3) this is great for the community. It gives more school options, and it will eventually as it seasons into Houston's livelihood over the course of a few decades, will become an integral part of the community's culture. I.e. Sports, events, socials, research competitions, recruiters, etc. Houston has the chance to build a new school brand, not to compete with UH and Rice but to compliment them in terms of offerings in the Metro Houston area.

I doubt a UT-Houston will ever be better than UT-Austin, but UT-Dallas is pretty good now, accredited and recognized public university, UT-Houston can certainly compete well with that.

4) I like its urban concept renderings. I like the whole thing. It's a win, esp. considering what's on the land now.

DEW IT UT!

Edited by Sellanious Caesar
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  • 3 weeks later...

UH Declines Spot on UT Planning Group

 

The University of Houston declined an invitation to sit on a task force planning the use of more than 300 acres in southwest Houston that the University of Texas is purchasing, a UT spokeswoman said Tuesday.

 

UH officials have vocally opposed UT's planned Houston expansion, saying the flagship is acting without consulting the city's existing schools. The UT spokeswoman said UH was offered a spot on the 18-member panel, but declined the offer.

 

The group -- an executive committee that will pull in various other experts and community leaders over the next year to help guide UT's plans for the land -- includes representatives from Texas Southern University and Rice University. Multiple UH alumni are on the task force, however.

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http://www.bizjournals.com/houston/morning_call/2016/02/uh-turns-down-spot-on-ut-system-task-force-but.html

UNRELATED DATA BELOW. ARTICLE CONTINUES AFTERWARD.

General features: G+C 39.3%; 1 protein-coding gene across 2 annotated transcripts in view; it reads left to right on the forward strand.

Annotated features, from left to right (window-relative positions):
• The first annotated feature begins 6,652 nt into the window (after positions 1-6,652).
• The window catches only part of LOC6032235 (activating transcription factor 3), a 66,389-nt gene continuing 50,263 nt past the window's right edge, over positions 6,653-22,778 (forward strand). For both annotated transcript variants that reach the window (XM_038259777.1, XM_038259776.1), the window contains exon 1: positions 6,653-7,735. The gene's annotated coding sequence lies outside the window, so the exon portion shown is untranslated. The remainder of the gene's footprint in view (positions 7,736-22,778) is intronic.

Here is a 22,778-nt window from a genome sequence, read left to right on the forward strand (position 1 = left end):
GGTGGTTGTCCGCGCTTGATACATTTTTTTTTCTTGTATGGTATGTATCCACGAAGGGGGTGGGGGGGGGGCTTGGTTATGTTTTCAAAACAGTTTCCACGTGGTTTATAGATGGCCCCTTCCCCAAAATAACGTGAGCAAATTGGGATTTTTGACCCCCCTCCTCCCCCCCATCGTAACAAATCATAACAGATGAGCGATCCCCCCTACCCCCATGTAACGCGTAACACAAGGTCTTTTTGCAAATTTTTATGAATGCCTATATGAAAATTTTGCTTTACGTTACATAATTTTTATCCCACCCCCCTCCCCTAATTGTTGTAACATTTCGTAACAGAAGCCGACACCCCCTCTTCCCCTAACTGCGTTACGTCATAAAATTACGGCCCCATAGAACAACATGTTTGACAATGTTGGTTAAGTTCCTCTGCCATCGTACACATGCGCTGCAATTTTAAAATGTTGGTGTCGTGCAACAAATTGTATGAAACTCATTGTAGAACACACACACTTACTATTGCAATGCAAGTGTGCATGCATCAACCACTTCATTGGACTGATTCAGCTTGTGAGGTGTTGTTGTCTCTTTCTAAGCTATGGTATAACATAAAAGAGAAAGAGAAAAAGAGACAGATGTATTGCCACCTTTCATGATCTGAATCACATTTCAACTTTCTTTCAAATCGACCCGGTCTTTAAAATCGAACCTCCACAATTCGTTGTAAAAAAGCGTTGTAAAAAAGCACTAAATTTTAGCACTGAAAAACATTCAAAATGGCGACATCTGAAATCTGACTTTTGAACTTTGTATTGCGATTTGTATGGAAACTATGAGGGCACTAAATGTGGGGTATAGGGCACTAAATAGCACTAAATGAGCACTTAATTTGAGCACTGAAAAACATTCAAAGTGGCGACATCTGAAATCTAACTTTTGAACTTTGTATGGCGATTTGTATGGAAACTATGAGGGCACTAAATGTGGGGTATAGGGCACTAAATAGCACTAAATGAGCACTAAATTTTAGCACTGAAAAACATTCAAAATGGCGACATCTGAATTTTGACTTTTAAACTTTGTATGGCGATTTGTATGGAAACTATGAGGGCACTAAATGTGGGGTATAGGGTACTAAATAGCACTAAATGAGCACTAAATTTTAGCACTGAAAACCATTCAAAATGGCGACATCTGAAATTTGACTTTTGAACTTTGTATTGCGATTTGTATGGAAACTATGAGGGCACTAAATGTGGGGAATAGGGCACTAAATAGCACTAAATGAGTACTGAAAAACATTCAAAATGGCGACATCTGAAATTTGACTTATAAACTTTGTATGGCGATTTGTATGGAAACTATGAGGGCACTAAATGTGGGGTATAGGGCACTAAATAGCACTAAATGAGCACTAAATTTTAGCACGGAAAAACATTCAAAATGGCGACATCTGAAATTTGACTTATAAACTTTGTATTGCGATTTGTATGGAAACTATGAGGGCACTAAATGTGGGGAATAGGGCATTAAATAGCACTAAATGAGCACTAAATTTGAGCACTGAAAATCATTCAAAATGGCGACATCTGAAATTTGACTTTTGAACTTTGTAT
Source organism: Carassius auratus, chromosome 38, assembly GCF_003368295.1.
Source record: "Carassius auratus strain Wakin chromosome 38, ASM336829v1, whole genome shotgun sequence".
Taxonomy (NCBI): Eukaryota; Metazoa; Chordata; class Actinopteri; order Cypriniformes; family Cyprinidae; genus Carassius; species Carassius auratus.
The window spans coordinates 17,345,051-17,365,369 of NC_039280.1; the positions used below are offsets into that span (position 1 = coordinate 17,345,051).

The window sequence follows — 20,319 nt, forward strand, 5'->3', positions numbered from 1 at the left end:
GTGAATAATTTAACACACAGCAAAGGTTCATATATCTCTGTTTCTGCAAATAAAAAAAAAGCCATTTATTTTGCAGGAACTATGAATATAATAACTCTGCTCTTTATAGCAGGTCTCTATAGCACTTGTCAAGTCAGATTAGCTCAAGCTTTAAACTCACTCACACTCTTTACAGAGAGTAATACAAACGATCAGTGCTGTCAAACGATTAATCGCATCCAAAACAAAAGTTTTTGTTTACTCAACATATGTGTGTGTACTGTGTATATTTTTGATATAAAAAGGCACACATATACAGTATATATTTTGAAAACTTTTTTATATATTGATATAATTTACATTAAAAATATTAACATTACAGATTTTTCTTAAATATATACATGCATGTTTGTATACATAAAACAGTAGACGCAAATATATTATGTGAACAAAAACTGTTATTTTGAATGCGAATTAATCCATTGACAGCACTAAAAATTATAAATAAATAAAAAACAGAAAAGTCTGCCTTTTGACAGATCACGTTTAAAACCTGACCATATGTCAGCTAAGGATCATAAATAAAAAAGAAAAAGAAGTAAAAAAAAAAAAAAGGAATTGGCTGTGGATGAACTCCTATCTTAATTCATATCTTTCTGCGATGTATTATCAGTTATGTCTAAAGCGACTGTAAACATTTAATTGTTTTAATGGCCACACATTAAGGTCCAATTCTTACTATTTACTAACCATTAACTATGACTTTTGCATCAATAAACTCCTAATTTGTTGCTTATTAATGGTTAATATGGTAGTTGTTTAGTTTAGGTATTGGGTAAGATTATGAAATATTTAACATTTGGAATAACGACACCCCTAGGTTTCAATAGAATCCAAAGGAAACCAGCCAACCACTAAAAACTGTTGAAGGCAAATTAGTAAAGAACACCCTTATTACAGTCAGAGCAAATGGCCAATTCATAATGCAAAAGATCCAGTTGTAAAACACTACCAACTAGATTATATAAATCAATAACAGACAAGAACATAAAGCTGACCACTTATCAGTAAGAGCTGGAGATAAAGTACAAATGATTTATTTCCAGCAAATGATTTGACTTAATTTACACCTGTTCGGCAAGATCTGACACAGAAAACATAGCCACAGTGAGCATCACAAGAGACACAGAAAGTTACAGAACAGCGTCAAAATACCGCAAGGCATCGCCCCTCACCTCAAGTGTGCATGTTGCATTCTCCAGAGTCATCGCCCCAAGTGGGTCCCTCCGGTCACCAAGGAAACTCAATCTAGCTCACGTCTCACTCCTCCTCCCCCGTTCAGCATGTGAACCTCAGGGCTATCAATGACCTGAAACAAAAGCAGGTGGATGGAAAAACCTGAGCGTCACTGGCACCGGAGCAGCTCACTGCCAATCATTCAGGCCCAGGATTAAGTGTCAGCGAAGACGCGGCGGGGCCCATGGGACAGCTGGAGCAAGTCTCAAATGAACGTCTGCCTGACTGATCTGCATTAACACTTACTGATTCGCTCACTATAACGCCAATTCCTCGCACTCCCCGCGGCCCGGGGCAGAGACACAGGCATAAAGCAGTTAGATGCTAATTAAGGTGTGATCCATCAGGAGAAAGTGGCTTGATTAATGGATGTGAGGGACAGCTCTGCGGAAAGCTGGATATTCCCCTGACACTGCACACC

So UH wants a say, but doesn't accept when an offer for a say is extended by UT? 

 

 

The University of Texas System selected the task force to help launch its Houston campus, but one important city institution remains absent from the group.

 

The University of Houston, which has spoken out against UT's planned expansion to 300 acres in the city since it was first announced this past fall, declined an invitation from Chancellor William McRaven to join the task force,the Houston Chronicle reports. UH did not immediately respond to the Chronicle's request for comment.

 

Edited by AREJAY
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International air and seaports have little to do with research. I'm thinking it has more to do with the brain power of TMC.

Like all these "valleys" innovation tend to come in clusters, and TMC is the strongest congregation of mental will in Texas and maybe the entire south.

If an excuse for the location needs to be had then that would be it.

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  • The title was changed to 307-Acres Near NRG Stadium (Formerly UT Research Campus Proposal)